If you aren't filled with unbridled hope to start the season, you may be doing sports wrong. Before a point is scored or a ball is snapped, you have every reason to hope that glaring weaknesses on paper won't be there in practice, or that your team's biggest strengths are strong enough to overcome what you suspect are crippling defects. You try to rationalize an undefeated season, as is your right and as you should, every damn season.
But no team that has played football for a reasonable number of years has ever gone undefeated every season. Seriously, look it up, stat dorks.
The first loss of the year brings a stunning crash of reality like so many paint cans tumbling from a flimsy scaffold. At some point you realize your team is mortal, or rather, isn't meant to be immortal and has to settle for being "great" at best. "Great" is fine, but it's not where you set your highest hopes.
Heading into the Ohio State game, I rationalized Wisconsin winning countless times in my head. Worse still, I imagined the aftermath, which was little more than a fun night out and a pep in my step but still something well worth looking forward to in my life of onrushing boredom. I didn't expect Wisconsin to win, but I wanted it badly enough to be genuinely shocked and mildly bitter at the end. Let's call it a watered-down form of Paris Syndrome. With a win, it would have been easy to say Wisconsin "may as well be undefeated" given what happened in Tempe. After the loss, the team felt definitively to 3-2.
A few Northwestern fans no doubt went through the same thing last week. The Wildcats' opportunity to be a team of extraordinary significance has come and gone, and now they must stake their spot along the spectrum of good-to-great. Like Wisconsin, Northwestern's loss to Ohio State felt unfair, almost unreal. Both teams can make flimsy arguments that they outplayed the Buckeyes -- flimsy, because Ohio State has had an unrivaled ability to make its own luck since Jim Tressel first turned the program into the unholy thing it resembles today -- and would have won if all bounces had been equal. Both teams know, for a fact, that they lost.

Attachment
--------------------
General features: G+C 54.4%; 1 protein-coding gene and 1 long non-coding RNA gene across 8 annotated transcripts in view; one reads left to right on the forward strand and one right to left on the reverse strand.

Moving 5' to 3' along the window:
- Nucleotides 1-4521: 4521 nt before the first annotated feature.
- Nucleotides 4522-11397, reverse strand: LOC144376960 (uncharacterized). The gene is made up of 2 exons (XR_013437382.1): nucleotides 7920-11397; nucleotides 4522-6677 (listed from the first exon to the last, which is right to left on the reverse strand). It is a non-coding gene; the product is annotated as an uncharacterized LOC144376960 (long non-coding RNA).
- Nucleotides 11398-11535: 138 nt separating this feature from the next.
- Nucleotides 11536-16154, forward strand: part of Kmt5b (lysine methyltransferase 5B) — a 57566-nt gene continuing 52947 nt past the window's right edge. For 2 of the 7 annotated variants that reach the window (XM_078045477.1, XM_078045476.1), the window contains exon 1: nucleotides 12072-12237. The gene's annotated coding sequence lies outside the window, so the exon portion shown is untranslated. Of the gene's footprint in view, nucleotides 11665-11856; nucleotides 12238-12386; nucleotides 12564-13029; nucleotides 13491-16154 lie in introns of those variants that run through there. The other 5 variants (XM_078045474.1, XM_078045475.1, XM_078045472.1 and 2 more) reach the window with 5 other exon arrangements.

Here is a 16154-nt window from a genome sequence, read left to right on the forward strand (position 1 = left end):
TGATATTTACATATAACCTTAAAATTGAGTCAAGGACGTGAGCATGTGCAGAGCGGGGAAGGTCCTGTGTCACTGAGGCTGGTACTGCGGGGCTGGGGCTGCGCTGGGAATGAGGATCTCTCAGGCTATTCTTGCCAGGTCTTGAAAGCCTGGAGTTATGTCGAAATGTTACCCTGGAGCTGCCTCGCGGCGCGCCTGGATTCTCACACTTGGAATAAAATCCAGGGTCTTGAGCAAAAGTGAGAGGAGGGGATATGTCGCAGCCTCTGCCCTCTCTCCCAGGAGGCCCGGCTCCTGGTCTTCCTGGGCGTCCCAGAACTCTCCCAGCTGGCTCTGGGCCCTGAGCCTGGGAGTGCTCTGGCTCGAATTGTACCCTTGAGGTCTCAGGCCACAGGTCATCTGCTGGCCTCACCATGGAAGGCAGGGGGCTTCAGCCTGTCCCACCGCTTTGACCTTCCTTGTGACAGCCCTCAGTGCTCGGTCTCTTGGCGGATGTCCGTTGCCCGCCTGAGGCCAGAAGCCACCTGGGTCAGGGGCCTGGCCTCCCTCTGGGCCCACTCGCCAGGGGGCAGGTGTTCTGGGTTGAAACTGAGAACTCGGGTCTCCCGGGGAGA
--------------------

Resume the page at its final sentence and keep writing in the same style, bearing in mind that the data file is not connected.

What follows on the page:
Heading into Saturday's game, Wisconsin seems like it should have the intangible advantage. The Badgers not only had two weeks to wrestle with their existential reckoning, but they are also bouncing up from a shorter fall. What was a big game for Wisconsin was potentially program-defining for Northwestern. If Northwestern needed to announce itself as a perennial power under Pat Fitzgerald, a win Saturday certainly would have done it. A win over Wisconsin would be nice for the Wildcats, but beating an (admittedly very good) unranked team won't put the team on the proverbial map.
Regardless, both teams stand before emotional hurdles. Both teams have a right to be bitter, and one will lose perhaps in part because of its inability to move on from Ohio State. Saturday could be a fascinating coaching study. If either Gary Andersen or Pat Fitzgerald made their teams believe they were destined to be the best -- that is, tapped their players' own reserves of unbridled hope for what could have been one unbelievable night -- it may be difficult to rally them around "better than most."
Being "great" should still be an easy sell. The difference between "great" and "good" is the difference between being remembered fondly and being remembered at all. Both require your favorite team to still give a shit somewhere along the line, just to varying degrees. Saturday's game won't make the final determination of what these teams are. Things get gray once perfection is off the table. The game will still be an important indicator, however.
At some point this season, ideally sooner than later, Wisconsin and Northwestern will have to prove that they have successfully re-calibrated after heartbreak. Fail to do so and they risk encountering a fate that no one -- no coach, player nor day dreamer -- should have to face: becoming forgettable altogether.